It seems that over the last two weeks we’ve had somewhat of a reprieve from the traumatic injuries that we have been treating. It has been somewhat of a welcome break to not have multiple people with severe wounds entering our EMT. At the end of last week we began treating a local man who drove a supply truck from town to one of the surrounding bases. His vehicle was involved in an IED blast (picture # 1). As you can imagine, the majority of his injuries occurred to his left side; a partial traumatic amputation of his left arm, a collapsed left lung, a ruptured spleen (it’s also on the left), perforated bowel, and a broken left femur. He was critically ill upon presentation. After resuscitation was initiated, that included the need for a massive blood transfusion, he was taken to the OR. There we finished removing his severely damaged arm, removed his injured spleen and bowel, and splinted his broken leg. He was taken back to the ICU in critical condition. Over the course of the next few days he would return to the OR several times. He slowly stabilized and began showing signs of improvement, except for his kidneys. Due to the seriousness of his injuries as well as requiring massive amounts of blood products he went into kidney failure. In the states this is treated by a phone call to a nephrologist (kidney doctor) who would initiate dialysis. This isn’t available here at FOB Salerno or in the cities and provinces around us. Miraculously, Dr. R, a hospital interpreter, found a doctor in Kabul who would accept the patient and initiate renal replacement therapy. The hospital commander was able to find a humanitarian flight for the patient and an escort to Kabul. He left this morning. My hope is that because he is young, with some time his kidney function will return and he will make a full recovery. We learned that he was married only a few months ago. This will be a real hardship on his young family.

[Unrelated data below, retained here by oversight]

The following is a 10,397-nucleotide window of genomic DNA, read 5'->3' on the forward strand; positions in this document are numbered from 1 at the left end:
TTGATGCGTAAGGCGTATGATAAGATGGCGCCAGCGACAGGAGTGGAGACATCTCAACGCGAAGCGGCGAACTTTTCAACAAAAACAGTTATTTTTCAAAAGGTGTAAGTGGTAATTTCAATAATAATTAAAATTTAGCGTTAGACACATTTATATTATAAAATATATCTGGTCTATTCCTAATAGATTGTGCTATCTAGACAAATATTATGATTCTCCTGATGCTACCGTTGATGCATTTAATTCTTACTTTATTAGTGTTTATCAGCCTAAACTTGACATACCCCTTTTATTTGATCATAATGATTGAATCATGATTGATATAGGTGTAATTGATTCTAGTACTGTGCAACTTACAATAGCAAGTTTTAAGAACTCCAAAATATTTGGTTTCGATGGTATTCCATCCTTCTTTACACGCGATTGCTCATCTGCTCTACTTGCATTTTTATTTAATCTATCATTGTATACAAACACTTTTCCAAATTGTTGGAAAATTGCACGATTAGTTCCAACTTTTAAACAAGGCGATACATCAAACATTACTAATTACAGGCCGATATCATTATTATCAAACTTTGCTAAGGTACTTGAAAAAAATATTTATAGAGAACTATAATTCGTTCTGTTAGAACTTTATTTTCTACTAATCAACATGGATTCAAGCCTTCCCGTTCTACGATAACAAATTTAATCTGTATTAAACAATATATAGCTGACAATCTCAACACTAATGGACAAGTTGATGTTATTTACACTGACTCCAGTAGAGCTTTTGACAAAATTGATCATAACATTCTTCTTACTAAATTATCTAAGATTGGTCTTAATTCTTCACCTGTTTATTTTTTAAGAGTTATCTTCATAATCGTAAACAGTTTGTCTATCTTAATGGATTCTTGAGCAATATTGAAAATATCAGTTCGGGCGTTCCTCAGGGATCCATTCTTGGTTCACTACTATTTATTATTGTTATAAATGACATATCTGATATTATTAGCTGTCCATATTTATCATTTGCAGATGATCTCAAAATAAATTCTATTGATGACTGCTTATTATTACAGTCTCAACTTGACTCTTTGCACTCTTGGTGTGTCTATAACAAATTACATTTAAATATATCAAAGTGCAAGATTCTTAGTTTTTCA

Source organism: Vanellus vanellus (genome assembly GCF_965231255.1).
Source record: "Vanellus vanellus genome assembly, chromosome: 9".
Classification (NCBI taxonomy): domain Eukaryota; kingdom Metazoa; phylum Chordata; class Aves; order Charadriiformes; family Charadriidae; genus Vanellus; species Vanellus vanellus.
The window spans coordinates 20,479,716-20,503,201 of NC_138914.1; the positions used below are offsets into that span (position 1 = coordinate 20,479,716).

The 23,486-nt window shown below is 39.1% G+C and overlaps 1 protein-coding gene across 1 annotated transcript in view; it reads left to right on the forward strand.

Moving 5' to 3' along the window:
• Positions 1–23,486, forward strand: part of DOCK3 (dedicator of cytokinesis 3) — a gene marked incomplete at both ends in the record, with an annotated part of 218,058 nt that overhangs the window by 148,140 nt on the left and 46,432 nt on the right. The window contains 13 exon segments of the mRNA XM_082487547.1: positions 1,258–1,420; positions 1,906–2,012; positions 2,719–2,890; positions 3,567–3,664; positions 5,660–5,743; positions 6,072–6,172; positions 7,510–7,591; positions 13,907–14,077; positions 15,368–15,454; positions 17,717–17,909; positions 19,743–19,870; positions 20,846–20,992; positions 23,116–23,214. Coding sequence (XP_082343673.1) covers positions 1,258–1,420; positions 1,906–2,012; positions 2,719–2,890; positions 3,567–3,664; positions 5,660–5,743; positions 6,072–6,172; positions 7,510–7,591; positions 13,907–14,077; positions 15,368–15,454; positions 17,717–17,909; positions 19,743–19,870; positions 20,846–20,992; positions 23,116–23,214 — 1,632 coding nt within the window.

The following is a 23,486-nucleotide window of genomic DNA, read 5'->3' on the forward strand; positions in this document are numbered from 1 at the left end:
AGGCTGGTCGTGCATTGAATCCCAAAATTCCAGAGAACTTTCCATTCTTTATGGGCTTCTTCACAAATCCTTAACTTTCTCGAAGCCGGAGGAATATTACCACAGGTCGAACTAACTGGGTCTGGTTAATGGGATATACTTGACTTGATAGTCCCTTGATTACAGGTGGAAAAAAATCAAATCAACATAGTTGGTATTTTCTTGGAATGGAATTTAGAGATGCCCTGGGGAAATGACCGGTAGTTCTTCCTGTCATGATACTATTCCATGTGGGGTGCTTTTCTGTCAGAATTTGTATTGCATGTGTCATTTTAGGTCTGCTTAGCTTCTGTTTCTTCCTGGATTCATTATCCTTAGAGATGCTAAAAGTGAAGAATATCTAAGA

We’ve started another week of the spleen. It was initiated on whom we affectionately refer to as the “spleen brothers” (picture # 2). These boys are 3 and 5 years of age, both with Beta-Thalassemia major. They require blood transfusions about every other week. They had their spleens removed on the same day. The following day, we found them recovering together in the same bed. In the upcoming week we will remove the largest spleen I have ever seen in an adult with the same blood disorder. There will be more to come on that case in the next blog. Take care.